Reviews - A Double Edged Sword

Since becoming published I have started looking at reviews in a different light. That as I reader, and that as a writer. As a writer reviews can give you wings (it's great, you've hit the nail on the head, fist bump), or severely demotivate the you to the point you have writer's block.

The song and dance goes like this:

A bad review ~ Action Stations!

Oh my they hate it!

Frantically flicking through the pages - it's a terrible book!

Why did I seek to publish it?

Why did I even write it?

Never mind, shake it off. Writing away at my new idea.

Is this ok? Will they like it?

No, scrap it.

I can't think of anything.

*head desk*

STILL. CAN'T. THINK. OF. ANYTHING!

*head desk* *head desk* *head desk*

Why did I even think I could write?

I will never write again .... EVER ... blah, blah, blah, you get the general idea.

But talking to other authors there seems to be another type of reviewer, the haters. They hated the hero, the style of writing, the grammar and spelling was terrible (we have it edited), too many UK sayings slipping in, OMG it has spanking in it! They hated everything about it. Now that is the extreme version granted, but many of the authors clearly state a warning in the blurb.

The point is, please don't mark our books down if some of the more smexy elements are not your cup of tea. For example I'm not keen on age play or medical play, there are a couple of books I've read and these aspects just kill it dead in the water for me. Now, that doesn't mean I give the book a bad review, the writing was fine, it just didn't connect with me as a reader. Maybe I should have read the blurb, maybe I should have have listened to the disclaimer posted usually at the bottom of the blurb.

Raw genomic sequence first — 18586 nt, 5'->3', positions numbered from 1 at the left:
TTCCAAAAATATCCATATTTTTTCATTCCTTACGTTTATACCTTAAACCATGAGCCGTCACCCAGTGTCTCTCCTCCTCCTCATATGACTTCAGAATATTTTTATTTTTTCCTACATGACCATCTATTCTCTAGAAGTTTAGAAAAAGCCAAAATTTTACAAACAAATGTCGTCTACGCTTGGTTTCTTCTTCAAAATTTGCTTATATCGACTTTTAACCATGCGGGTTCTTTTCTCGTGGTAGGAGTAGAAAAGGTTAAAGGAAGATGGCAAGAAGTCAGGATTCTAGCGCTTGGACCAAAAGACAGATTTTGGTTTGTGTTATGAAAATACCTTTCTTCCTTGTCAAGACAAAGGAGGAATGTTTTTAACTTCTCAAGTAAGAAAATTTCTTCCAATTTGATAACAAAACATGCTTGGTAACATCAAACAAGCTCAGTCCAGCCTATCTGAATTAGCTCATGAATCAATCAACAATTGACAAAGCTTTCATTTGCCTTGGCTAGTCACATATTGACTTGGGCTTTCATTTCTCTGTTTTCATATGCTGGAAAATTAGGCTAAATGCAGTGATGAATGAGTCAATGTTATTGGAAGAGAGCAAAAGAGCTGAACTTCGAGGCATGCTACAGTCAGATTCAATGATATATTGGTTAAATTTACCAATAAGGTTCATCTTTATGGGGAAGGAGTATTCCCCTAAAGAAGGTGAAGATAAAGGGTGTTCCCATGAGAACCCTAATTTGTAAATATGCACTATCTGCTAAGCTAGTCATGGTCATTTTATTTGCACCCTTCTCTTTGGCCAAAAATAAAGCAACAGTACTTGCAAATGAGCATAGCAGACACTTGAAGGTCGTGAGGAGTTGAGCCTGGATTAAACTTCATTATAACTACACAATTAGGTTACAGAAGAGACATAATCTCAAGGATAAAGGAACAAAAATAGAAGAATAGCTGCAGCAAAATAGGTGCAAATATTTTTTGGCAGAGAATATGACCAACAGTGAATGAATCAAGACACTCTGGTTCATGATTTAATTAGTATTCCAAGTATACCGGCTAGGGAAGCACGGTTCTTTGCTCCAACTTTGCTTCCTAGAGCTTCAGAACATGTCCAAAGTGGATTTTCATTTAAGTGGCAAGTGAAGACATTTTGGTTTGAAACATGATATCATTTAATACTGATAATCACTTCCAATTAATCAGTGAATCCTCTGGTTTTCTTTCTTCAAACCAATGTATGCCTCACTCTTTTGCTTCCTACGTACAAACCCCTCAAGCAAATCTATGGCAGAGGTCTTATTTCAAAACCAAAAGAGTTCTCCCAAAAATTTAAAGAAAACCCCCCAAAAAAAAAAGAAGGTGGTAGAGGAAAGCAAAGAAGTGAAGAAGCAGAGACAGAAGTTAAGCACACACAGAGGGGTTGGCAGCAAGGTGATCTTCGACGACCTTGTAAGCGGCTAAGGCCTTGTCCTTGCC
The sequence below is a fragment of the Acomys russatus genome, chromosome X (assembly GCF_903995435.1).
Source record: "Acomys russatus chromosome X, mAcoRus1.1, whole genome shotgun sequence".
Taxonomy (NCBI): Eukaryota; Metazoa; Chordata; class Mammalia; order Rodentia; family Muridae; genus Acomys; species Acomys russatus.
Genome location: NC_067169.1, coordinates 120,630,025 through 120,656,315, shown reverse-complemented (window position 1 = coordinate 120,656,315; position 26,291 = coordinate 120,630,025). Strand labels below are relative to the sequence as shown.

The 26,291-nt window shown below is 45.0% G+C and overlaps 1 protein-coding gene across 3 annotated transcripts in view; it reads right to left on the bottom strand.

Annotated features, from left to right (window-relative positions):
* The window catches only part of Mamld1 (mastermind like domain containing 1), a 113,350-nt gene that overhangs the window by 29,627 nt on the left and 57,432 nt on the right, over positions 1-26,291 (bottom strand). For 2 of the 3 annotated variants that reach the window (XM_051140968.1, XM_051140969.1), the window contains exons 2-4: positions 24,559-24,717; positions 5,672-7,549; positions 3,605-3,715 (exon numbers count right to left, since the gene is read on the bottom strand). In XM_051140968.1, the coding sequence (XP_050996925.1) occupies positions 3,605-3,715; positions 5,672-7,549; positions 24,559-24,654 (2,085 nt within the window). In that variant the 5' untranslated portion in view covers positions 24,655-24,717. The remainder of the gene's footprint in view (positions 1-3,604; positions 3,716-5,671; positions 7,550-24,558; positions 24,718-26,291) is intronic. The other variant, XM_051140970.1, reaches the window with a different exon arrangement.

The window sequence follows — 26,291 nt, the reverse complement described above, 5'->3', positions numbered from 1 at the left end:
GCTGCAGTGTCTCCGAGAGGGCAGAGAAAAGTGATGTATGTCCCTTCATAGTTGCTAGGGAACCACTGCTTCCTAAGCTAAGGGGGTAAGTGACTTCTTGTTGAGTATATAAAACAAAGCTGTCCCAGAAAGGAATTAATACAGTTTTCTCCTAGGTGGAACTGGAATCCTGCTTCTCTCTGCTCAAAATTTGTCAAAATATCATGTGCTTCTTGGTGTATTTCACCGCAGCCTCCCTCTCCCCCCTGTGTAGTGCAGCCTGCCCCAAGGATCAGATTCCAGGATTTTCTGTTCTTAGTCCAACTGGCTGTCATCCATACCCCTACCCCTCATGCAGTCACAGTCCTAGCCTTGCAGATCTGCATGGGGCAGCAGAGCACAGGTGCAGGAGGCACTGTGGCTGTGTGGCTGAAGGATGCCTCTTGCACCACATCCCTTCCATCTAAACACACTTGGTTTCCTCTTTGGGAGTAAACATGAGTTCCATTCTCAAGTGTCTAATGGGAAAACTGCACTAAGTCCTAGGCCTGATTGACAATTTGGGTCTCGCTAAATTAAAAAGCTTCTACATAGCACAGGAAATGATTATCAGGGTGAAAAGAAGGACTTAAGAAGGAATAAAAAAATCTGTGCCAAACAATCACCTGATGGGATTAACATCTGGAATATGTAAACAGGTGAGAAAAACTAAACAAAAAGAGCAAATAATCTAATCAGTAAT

Somehow, someway, you slowly emerge from the deep dark hole that is your writer’s block and realise not everyone is going to like your work. Shakespeare had bad reviews. Jane Austen was the same. The Harry Potter series (a global phenomenon and I think the greatest commercial success known) has one star reviews on amazon! I know right? I couldn’t believe it either. You understand you have joined the long ranks of authors that were published before you. They didn’t stop writing, why should I?